Massive new ice climbs in Romsdalen - Norway
A team comprised of Ines Papert, Rudi Hauser, Lukas Seiwald, Kurt Astner, Emanuele Ciullo, Thomas Senf and Scott Milton has just returned from the Romsdalen region of Norway where they repeated a series of routes and made the first ascents of a number of new ice climbs.
In 2010 Austrian climber Rudi Hauser travelled to the west coast of Norway, just a few hours from Trondheim and discovered steep valleys and gigantic rock faces which although wel known amongst base jumpers, are less renowned for their ice and mixed potential. Acting on this information Hauser returned this February along with Ines Papert, Lukas Seiwald, Kurt Astner, Emanuele Ciullo, Thomas Senf and Scott Milton and the team, based in the Sunndalenfjord, scoped the climbing in the Sunndalen, Amotan, Eikesdal, Eresfjord and Trollveggen areas. Unsurprisingly, they came away with a series of important first ascents and repeats. Ines Papert's trip report is published below:
by Ines Papert
Surprice (WI6+/M8, 350m)
In perfect conditions at around 0° our photographer Thomas Senf and I set off on day 1 to climb our first route in the Litldalen/Sunndalen area. Our goal was to reach a massive ice dagger which could be reached after 300 meters of climbing. When we got there I started up the steep mixed pitch equipped with a full rack, the rock provided perfect placements and I placed my last piece of pro on a thin ice smear just beneath the gigantic dagger. I leaned out carefully, placed my first axe into the dagger, then the second and carefully cut loose. Suddenly though the dagger tore beneath my tools, tons of ice fell down into the void. I found myself dangling in space, held my nerve and swung my feet back to reach the rock and smear. My first thought: hopefully Thomas was safe enough beneath the overhang. I shouted down and he gave me the thumbs up. We'd been lucky. We were shaken but we wanted to complete the route nevertheless. The dangerous dagger was no more, but this had given way to a powerful ice roof which I fought hard to overcome. Thomas then led the last pitch. We'd done it!
Quattro Naziones (WI 6/M9/A1, 500m)
We discovered a huge ice gully at the end of the Eikesdal Valley with a mixed variation finish. Lukas Seiwald, Thomas Senf, Emanuele Ciullo and I climbed 400m up easy terrain before things got serious: a 40m pitch up steep granite to finish via the final dagger... Lukas belayed me with tons of patience: steep granite, poor gear and hard technical climbing make this pitch a real challenge. Halfway up I had to place a bolt by hand to avoid a potential fall onto a ledge and the climbing remained challenging right up to the very end. I reached the top exhausted, a redpoint ascent was simply out of the question and we planed to return in the next couple of days. Unfortunately though the weather took a turn for the worse, a huge snowstorm arrived and the ensuing avalanche danger forced us to abandon hopes. A free ascent is something to aim for in the future.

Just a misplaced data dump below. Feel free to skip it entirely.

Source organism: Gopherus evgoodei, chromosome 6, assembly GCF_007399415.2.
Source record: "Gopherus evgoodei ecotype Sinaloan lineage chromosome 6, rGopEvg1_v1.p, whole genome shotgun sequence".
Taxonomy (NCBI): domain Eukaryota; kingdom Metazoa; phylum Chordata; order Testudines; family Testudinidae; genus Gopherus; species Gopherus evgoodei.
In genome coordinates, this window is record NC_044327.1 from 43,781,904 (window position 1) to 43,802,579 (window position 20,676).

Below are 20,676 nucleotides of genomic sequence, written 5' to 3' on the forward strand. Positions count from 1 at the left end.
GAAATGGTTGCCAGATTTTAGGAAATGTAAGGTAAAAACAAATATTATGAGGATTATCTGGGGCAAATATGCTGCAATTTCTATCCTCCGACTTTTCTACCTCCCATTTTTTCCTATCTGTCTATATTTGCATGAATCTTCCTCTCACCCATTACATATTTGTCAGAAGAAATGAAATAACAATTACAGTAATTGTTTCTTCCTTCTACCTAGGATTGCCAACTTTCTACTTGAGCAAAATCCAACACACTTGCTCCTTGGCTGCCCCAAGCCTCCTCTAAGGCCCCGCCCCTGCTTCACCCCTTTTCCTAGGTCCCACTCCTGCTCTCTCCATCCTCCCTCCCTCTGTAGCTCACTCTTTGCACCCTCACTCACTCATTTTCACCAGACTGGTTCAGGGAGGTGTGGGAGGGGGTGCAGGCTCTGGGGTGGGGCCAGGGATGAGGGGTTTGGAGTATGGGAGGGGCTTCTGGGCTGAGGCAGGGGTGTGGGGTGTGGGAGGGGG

Sea Gull Jonathan WI 6 and Offshore (WI 7, 250m)
One of the absolute highlights of our Norway visit was a boat trip from Eidsvag across the Eresfjord to reach the face on the other shore. Lukas, Scott and I made the first ascent of "Sea Gull Jonathan" in a truly exposed position high above the fjord, while Rudl, Kurt and Thomas established "Off Shore". Two parallel running, 250m high climbs up demanding ice, never climbed previously. What a great experience!
50$ King Crab (WI6/M10, 350m)
Neither Thomas Senf nor I had ever climbed such strangely coloured ice before. The dagger reminded us of legs of King crabs, the ones Rudi had cooked for us the day before. Despite this massive protein intake my mental strength was almost spent, the rock accepted little natural gear and I protected our 50$ King Crab with 5 bolts. We returned the next day and I sent the route : the crux was a massive span which shook me off a couple of times. The remaining ice to the top was some of the finest I've ever climbed and this is certainly one of our best routes ever.
Perly on Ice (WI6/ M9 70m Trad)
Our last day offered warm temperatures and lots of snow, but still good enough to try a new route. The crack in the roof was the line we wanted to climb: a magic line protected with trad gear which luckily held my long falls. Thanks to Thomas' motivation I managed the redpoint the route just before our departure. We named it after our "foster mother" Perly, who provided us with everything and made our trip a great experience.
Thanks to all team members and of course Rudi Hauser who made this trip happen.